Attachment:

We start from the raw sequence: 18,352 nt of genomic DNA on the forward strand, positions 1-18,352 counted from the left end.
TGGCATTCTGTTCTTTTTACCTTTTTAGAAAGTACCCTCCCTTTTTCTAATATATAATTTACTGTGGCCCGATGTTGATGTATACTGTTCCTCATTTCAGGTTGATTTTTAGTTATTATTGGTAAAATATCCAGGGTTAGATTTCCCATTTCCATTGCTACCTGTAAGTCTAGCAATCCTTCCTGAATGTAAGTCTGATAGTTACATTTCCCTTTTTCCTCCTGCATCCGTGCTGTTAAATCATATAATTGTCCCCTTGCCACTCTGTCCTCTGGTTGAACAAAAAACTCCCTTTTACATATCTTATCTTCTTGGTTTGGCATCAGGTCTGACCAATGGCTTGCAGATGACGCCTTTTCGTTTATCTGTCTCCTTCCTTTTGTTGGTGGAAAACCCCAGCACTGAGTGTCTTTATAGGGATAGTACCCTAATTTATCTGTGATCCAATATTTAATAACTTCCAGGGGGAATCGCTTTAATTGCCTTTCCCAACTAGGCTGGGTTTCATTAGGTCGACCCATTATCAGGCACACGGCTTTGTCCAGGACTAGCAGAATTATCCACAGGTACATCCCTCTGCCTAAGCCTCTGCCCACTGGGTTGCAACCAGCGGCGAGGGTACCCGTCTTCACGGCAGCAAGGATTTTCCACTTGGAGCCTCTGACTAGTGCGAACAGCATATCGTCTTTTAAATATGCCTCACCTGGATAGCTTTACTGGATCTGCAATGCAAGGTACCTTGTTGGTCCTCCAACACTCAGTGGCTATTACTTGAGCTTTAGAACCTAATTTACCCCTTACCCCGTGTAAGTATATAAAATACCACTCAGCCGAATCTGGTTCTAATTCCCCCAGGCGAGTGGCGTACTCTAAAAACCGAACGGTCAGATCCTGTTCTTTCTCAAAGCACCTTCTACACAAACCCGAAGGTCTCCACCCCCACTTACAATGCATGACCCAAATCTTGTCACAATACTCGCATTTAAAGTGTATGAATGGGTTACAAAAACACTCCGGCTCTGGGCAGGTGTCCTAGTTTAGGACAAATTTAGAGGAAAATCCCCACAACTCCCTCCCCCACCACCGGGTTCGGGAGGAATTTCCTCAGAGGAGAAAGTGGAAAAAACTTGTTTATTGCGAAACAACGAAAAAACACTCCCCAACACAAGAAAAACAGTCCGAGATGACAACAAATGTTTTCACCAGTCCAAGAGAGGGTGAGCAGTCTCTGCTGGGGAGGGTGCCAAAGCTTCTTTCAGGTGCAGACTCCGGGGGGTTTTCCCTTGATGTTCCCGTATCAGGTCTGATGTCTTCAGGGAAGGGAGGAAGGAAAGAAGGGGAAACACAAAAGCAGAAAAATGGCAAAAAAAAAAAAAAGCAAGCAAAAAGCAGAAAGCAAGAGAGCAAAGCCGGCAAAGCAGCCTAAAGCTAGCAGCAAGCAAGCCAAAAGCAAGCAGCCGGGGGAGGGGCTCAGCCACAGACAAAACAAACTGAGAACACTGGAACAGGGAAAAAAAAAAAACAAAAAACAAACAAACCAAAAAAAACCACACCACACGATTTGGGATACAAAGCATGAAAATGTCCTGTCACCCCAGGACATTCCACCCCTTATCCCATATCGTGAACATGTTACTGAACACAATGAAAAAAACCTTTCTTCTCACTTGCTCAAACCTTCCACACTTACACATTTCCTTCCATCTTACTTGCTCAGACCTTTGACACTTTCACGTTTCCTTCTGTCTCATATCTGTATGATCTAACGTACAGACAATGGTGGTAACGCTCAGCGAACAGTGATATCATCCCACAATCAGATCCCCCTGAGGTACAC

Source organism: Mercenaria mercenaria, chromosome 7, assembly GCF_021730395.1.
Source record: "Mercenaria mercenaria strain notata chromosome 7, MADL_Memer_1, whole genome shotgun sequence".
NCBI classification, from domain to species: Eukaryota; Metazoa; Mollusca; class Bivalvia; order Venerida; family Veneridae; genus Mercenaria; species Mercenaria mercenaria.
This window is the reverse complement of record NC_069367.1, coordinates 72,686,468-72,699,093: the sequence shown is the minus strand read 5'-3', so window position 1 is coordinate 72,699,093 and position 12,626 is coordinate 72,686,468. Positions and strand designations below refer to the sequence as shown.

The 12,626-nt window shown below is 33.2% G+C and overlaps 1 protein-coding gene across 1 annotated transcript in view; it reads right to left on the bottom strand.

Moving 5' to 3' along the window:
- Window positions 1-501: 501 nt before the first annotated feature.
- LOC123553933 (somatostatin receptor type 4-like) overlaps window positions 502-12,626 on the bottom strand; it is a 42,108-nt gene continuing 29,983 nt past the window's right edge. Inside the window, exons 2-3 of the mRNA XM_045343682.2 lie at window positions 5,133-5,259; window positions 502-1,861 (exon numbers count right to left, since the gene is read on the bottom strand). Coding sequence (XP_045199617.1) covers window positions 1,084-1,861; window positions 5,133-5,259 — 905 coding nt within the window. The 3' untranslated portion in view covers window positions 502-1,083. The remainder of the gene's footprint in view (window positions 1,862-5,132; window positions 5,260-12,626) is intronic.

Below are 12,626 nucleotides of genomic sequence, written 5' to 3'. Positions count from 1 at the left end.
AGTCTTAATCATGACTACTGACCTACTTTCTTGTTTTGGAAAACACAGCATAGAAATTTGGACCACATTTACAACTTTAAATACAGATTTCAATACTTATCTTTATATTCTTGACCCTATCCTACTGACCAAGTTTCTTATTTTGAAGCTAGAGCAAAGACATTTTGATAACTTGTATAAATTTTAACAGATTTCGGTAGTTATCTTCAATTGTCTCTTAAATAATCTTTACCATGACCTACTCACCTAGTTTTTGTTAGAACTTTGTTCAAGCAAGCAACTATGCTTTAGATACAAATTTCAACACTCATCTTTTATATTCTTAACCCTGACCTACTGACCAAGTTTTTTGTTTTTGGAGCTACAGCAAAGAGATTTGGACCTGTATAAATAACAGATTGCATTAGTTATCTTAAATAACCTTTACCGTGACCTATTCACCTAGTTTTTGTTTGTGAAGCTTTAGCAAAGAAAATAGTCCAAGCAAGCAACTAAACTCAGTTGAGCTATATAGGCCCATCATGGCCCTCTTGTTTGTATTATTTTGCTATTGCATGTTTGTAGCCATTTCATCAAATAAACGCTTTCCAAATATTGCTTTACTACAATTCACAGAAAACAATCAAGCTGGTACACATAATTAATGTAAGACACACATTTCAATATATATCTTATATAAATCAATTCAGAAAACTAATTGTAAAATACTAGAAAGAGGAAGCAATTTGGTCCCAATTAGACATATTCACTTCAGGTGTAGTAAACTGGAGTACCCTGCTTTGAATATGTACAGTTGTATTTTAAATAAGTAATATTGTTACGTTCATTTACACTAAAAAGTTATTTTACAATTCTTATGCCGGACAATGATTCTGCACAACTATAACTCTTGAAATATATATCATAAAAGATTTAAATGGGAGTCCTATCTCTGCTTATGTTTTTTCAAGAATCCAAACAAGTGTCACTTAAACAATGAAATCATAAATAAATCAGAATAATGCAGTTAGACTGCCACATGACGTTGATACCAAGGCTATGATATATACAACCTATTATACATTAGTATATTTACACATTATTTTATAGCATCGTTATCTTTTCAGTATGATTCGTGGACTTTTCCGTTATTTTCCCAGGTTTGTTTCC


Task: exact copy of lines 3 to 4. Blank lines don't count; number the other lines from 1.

Source organism: Mercenaria mercenaria, chromosome 7, assembly GCF_021730395.1.
Source record: "Mercenaria mercenaria strain notata chromosome 7, MADL_Memer_1, whole genome shotgun sequence".